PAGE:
Accuri2svg is a command line program for the conversion of Accuri
.c6 flow cytometry data
files to the standard
Usage is not exactly straightforward, however it is quite powerful. The best approach is to gradually build up the matching regular expressions to get to your target files. If your sample naming is particularly weird, you might need to do >1 run.
In it's standard configuration it will find all
.c6 files in the current directory,
match every sample name outputting
.fcs files named [filename.c6]_[row|column].fcs.
This is probably perfectly fine for most uses.
Usage: accuri2fcs.py [options]
Options: -h, --help show this help message and exit -f FILE.c6, --filename=FILE.c6 match to find filename(s) to convert supports wildcards -n NAME_REGEXP, --name-regexp=NAME_REGEXP regexp pattern match to split Sample Name (customise this together with output path pattern to file in subfolders) --op=OUTPUT_PATH_PATTERN pattern for resulting output path (based on named strings in -n regexp) --on=OUTPUT_NAME_PATTERN pattern for resulting output filename (based on named strings in -n regexp) -t TARGET, --target=TARGET target folder in current folder to copy resulting fcs files -d DIRECTION, --direction=DIRECTION process data (c)olumn wise or (r)ow wise --fill fill in data from previous column/row contents (e.g. header will apply to all subsequent in column) --fill-all fill in data from any previous cell (first header will apply to all subsequent) --discard discard samples where no name regex matches
More complicated usage
Named regular expression matching can be used to extract variables from the Sample Names.
For example, you may want to search for a particular condition and then use this for the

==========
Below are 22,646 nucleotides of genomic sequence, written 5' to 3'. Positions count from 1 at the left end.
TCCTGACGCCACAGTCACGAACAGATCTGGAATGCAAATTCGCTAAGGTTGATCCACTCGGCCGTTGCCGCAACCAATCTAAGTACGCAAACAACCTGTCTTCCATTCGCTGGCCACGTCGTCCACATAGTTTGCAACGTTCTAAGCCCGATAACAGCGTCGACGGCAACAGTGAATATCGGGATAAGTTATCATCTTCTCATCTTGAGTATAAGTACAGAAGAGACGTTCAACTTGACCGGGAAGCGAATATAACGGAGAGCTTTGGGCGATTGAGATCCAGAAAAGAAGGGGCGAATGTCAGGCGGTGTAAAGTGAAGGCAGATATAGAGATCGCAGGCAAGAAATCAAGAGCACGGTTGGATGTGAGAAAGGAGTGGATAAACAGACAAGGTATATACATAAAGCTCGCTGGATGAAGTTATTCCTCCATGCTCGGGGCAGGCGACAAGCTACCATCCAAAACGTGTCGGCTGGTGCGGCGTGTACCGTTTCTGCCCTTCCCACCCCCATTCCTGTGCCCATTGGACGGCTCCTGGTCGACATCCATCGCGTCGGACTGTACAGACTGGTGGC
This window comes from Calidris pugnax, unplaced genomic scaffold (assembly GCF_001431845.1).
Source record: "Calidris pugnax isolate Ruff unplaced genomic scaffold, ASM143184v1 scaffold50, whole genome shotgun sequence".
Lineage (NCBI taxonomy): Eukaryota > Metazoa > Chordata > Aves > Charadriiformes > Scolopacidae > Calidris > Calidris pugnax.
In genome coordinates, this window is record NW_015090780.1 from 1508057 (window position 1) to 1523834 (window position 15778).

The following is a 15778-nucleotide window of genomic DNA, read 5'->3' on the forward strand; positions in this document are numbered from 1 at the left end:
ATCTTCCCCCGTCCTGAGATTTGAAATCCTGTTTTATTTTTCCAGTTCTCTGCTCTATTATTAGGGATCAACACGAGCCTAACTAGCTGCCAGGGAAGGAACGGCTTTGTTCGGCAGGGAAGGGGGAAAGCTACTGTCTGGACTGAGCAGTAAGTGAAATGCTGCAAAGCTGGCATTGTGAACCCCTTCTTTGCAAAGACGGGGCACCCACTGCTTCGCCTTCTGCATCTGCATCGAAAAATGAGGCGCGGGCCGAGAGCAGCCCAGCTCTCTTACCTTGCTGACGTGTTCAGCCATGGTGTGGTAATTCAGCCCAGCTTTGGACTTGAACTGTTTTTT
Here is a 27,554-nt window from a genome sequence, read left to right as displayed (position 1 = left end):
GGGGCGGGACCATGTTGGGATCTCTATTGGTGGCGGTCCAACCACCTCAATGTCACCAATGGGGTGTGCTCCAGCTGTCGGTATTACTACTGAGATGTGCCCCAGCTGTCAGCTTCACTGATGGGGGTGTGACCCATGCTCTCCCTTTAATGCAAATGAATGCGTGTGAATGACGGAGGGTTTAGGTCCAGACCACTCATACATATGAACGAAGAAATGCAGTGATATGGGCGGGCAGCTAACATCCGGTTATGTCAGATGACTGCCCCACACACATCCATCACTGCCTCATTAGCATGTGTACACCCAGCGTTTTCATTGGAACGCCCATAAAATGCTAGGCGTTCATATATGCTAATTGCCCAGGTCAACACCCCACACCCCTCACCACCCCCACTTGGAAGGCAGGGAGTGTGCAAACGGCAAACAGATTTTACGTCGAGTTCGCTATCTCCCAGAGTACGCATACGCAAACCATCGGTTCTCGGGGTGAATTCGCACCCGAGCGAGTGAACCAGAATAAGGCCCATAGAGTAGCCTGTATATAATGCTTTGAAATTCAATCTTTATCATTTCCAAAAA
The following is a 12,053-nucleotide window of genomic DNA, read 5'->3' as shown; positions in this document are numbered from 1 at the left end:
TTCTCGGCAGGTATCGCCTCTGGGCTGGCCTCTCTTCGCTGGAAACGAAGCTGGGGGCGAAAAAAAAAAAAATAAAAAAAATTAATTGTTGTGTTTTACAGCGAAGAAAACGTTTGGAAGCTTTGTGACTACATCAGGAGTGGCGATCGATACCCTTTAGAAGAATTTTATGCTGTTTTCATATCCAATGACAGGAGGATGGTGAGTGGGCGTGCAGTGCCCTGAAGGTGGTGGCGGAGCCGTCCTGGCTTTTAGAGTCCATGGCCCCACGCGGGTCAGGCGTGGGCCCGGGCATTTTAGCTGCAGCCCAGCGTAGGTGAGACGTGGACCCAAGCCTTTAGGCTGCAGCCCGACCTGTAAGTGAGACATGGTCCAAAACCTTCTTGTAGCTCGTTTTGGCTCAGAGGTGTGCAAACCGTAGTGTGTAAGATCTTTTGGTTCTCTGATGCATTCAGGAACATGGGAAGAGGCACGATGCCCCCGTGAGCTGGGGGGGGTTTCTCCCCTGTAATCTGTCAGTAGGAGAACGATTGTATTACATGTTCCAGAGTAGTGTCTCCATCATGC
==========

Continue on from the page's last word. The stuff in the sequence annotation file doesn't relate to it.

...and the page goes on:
destination folder of the resulting
.fcs file, or to build the output file name.
Additionally, you can use the fill options together with direction, to pre-fill data not present for a given sample. This is useful if you've labelled your first sample in a row but then only labelled subsequent changes.
A few examples are listed below (indented for clarity)
~/Scripts/accuri2fcs.py -n '^(?P<treatment>\d+TT)\s+?(?P<patient>SI?R?[0-9]+)\s+?(?P<timepoint>Pre Op\d+|D\d+|M\d+|\d+)$' --op '%(patient)s' --on '%(treatment)s_%(timepoint)s_(%(id)s)_%(file)s.fcs' --discard -t '/Volumes/USB-HDD/MM/fcs' -f '*.c6' 0TT S32 D14
In the above example we get all
.c6 files in the current folder. We match possible variables
in the target sample names, extracting 3 variables 'treatment', 'patient' and 'timepoint'.
The patient identifier is used for the output path, the treatment and timepoint (together with
the row/column identifier e.g. A6 from the Accuri file and the origin filename - two
always available variables). Non-matching samples are discarded (rather than moved to a 'everything else' folder)
on the target volume.
While it looks horrendous, if you build it up bit by bit it's really very logical.
GPML2SVG is available free for any use under the New BSD license.